"I figured it'd be a lot easier to get in if I had Arabic," he said. "I looked on the website for the FBI; they had a list of the languages they were looking for, and that was one of them."
Robert Gove, 18, a management student who is in the Army National Guard, is preparing to be activated. "I want to go to Iraq. I want to have a comprehension of the language."
It probably will take more than a semester of classes. Since he started teaching the course on Jan. 23, Alroud said, students have been learning the letters of the alphabet and how to write their names in Arabic.
"They learned to ask for something to eat. I teach them the necessary words they need if they go to Jordan," he said, adding that a trip to that country is being planned for the summer "to see the achievement of the course."
Bridgewater State decided to offer the course after students in criminal justice and political science approached the head of the foreign languages department and said they would take the course if it were offered. Originally, a Boston University professor was expected to teach it, but a month before the course was scheduled to start, he begged out.
"I had 20 people signed up for the class, but I didn't have an instructor," said Fernanda Ferreira, chairwoman of the foreign languages department. "Finding an instructor in Arabic is so hard because there is such a need. I called the chair of the Middle Eastern department at Harvard, and he said, 'Good luck.' "
Bridgewater eventually arranged to bring in a professor from Tafila Technical University in Jordan on an exchange-scholar visa. That was how Alroud, who had never been outside the Middle East, found himself spending the winter in Bridgewater, where he sometimes lectured wearing an overcoat.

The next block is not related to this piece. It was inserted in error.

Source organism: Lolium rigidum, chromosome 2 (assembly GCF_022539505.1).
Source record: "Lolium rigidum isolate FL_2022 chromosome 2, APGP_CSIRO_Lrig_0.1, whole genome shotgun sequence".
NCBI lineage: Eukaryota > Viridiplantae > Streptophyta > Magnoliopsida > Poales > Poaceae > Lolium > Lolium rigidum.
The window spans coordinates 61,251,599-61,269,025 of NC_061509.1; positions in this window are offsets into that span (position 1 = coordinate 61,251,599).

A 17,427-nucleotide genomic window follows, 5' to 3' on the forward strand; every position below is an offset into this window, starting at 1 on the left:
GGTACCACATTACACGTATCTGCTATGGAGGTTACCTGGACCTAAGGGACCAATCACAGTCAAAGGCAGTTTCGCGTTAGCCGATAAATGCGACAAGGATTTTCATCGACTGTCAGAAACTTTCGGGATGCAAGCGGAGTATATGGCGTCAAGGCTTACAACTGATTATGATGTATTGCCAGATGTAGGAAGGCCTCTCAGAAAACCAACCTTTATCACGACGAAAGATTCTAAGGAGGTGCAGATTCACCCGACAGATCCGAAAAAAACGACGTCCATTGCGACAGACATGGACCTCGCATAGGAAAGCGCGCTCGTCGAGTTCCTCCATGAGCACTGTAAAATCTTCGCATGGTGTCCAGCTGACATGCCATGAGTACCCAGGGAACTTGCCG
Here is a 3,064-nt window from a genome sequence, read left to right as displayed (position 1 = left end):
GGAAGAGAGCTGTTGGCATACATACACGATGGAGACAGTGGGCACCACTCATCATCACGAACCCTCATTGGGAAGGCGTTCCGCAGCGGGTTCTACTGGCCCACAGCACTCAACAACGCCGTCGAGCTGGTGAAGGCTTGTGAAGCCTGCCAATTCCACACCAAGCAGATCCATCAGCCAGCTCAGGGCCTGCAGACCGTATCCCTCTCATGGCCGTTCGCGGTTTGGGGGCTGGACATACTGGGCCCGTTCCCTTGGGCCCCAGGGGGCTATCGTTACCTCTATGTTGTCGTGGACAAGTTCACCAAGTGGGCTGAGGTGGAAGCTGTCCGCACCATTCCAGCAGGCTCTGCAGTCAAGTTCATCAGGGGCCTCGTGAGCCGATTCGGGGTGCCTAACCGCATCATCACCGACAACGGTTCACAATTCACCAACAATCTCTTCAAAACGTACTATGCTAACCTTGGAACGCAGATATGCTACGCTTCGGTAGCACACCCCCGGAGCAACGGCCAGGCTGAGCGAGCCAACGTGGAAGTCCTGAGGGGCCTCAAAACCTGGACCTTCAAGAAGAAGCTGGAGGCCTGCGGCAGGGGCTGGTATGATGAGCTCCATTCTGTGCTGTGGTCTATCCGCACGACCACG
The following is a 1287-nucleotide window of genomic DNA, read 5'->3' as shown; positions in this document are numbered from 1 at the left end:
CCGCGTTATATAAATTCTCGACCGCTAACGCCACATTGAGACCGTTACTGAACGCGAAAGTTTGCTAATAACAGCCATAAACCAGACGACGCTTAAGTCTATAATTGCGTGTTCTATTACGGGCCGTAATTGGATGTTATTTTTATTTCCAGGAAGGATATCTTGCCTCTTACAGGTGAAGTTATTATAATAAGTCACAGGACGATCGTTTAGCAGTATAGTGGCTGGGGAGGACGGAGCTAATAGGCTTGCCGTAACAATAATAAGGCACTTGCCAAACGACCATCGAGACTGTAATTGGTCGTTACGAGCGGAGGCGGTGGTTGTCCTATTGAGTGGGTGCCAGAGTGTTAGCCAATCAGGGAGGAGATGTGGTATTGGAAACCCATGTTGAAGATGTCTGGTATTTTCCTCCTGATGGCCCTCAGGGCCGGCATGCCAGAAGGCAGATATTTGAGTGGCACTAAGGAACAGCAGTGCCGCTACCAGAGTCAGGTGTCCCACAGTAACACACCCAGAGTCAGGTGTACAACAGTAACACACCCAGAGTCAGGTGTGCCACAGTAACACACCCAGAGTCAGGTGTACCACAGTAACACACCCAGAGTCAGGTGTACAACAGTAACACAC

In addition to teaching Arabic, Alroud also has given talks about Jordan at a local high school and middle school, as well at the Bridgewater Senior Center. The president of Tefila Technical University and some of his administrators and faculty visited Bridgewater State in March.
Salem State College also faced difficulties finding an instructor.
"It was very hard to find someone to come to Salem and teach Arabic," Aske said. Eventually, the college arranged for its chemistry professor, who is from Morocco, to teach his native language part time.
Darlene Kirk, a spokeswoman for the US State Department's Bureau of Educational and Cultural Affairs, said the number of Arabic teachers who have come to the United States almost doubled this school year and has increased by almost six times since 2003- 2004. This year, 107 of those teachers arrived this year to teach their language through the Fulbright program, Kirk said, compared with 57 teachers in the previous school year.
This was good news for Samar Jaberi, a citizen of Bahrain, who landed a job as a teaching assistant in an Arabic course at Wellesley College.
"More schools in America are having Arabic and Middle East departments; that is why the Fulbright [program] gave more scholarships this year," she said.
Jaberi said she was surprised on the first day of class when she asked her students why they wanted to learn Arabic.
"I thought most of them would be from an Arabic background and that is why they [would want] to learn Arabic," she said. "Most of them wanted to be journalists, FBI [agents], or work for the Department of State."